nginx is built to be efficient with memory and its default configurations are also light on memory usage. Nothing will go wrong if you add more buffers, but nginx will consume more RAM.
Eight buffers was probably chosen as the smallest effective count that was a square of two. Four would be too few, and 16 would be greater than the default needs of nginx.
The “too many buffers” answer depends on your performance needs, memory availability, and request concurrency. The “good” threshold to stay under is the point at which your server has to swap memory to disk. The “best” answer is: as few buffers as are necessary to ensure nginx never writes to disk (check your error logs to find out if it is).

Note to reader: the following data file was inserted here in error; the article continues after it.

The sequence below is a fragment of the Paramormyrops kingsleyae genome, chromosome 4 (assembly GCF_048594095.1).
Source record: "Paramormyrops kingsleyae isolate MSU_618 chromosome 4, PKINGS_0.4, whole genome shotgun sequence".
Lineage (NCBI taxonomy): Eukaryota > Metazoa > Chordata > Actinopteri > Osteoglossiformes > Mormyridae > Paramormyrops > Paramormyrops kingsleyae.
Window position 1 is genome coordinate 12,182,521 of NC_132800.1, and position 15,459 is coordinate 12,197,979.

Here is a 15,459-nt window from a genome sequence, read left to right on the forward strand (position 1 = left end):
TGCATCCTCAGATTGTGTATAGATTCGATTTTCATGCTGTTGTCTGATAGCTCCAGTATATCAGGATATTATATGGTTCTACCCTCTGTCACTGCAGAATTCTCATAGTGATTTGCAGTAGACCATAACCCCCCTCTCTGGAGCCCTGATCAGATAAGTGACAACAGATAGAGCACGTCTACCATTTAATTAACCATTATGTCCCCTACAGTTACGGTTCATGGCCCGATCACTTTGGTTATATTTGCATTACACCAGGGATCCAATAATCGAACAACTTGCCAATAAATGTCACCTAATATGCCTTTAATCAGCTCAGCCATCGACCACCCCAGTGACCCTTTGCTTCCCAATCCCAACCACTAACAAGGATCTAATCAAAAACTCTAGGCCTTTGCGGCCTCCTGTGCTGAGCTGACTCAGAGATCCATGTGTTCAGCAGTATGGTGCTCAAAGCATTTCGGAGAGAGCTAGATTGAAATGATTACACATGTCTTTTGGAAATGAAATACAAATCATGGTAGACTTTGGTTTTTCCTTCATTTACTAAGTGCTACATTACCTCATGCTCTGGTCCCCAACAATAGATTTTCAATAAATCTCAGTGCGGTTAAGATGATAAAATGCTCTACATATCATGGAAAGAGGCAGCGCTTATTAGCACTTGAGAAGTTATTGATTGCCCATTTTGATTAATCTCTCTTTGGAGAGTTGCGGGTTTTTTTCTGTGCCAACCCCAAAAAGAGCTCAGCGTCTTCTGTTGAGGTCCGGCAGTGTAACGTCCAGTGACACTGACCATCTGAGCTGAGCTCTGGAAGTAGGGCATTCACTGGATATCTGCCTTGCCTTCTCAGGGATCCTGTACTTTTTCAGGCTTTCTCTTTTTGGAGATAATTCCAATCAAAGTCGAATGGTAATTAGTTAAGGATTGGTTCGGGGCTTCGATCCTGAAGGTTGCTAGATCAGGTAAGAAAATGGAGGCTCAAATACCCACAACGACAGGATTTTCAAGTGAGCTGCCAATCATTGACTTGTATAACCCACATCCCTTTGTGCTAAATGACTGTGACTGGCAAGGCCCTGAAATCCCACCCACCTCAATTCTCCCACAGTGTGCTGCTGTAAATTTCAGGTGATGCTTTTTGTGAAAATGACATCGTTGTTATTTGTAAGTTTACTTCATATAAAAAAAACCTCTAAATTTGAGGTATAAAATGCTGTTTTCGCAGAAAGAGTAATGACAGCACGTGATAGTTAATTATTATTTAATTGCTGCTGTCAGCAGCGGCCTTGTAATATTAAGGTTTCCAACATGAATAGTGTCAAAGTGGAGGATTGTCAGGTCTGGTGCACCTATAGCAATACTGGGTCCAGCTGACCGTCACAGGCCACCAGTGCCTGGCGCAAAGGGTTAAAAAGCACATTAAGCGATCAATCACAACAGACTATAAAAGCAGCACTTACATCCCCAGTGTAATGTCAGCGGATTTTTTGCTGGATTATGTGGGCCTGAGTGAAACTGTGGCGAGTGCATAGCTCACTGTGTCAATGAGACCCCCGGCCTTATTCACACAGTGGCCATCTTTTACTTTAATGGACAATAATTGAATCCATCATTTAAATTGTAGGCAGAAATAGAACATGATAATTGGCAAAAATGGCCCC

Here are nginx configurations I use for a large PHP-FPM application on web hosts with 32 GB of RAM:
large_client_header_buffers 8 8k;
fastcgi_buffers 512 16k;
These configurations were determined through some trial and error and by increasing values from nginx configuration guides around the web. The header buffers remain small because HTTP headers tend to be lightweight. The client and fastcgi buffers have been increased to deal with complex HTML pages and an XML API.